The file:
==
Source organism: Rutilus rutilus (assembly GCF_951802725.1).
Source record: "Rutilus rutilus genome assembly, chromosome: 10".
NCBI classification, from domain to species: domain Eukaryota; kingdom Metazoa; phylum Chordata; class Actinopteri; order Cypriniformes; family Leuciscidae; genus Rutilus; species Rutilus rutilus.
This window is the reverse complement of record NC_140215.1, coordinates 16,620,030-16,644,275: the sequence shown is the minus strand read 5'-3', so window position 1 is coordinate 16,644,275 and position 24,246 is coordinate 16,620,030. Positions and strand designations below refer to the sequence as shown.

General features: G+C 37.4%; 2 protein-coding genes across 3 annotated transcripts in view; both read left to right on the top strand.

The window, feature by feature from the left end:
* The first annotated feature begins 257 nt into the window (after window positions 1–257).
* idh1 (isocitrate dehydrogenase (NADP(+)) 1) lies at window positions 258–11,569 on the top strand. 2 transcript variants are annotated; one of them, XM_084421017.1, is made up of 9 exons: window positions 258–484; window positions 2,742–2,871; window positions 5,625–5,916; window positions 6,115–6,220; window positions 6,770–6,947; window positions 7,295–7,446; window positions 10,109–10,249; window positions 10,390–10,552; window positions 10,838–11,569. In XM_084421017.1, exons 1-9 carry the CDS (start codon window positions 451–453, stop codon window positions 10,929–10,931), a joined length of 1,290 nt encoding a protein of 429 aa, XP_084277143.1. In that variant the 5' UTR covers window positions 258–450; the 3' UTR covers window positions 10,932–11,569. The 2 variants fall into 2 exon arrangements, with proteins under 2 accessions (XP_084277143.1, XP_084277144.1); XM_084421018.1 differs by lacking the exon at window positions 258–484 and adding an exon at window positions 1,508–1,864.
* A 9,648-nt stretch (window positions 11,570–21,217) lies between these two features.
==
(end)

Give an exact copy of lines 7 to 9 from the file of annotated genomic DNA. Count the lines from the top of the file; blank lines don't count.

* The first annotated feature begins 257 nt into the window (after window positions 1–257).
* idh1 (isocitrate dehydrogenase (NADP(+)) 1) lies at window positions 258–11,569 on the top strand. 2 transcript variants are annotated; one of them, XM_084421017.1, is made up of 9 exons: window positions 258–484; window positions 2,742–2,871; window positions 5,625–5,916; window positions 6,115–6,220; window positions 6,770–6,947; window positions 7,295–7,446; window positions 10,109–10,249; window positions 10,390–10,552; window positions 10,838–11,569. In XM_084421017.1, exons 1-9 carry the CDS (start codon window positions 451–453, stop codon window positions 10,929–10,931), a joined length of 1,290 nt encoding a protein of 429 aa, XP_084277143.1. In that variant the 5' UTR covers window positions 258–450; the 3' UTR covers window positions 10,932–11,569. The 2 variants fall into 2 exon arrangements, with proteins under 2 accessions (XP_084277143.1, XP_084277144.1); XM_084421018.1 differs by lacking the exon at window positions 258–484 and adding an exon at window positions 1,508–1,864.
* A 9,648-nt stretch (window positions 11,570–21,217) lies between these two features.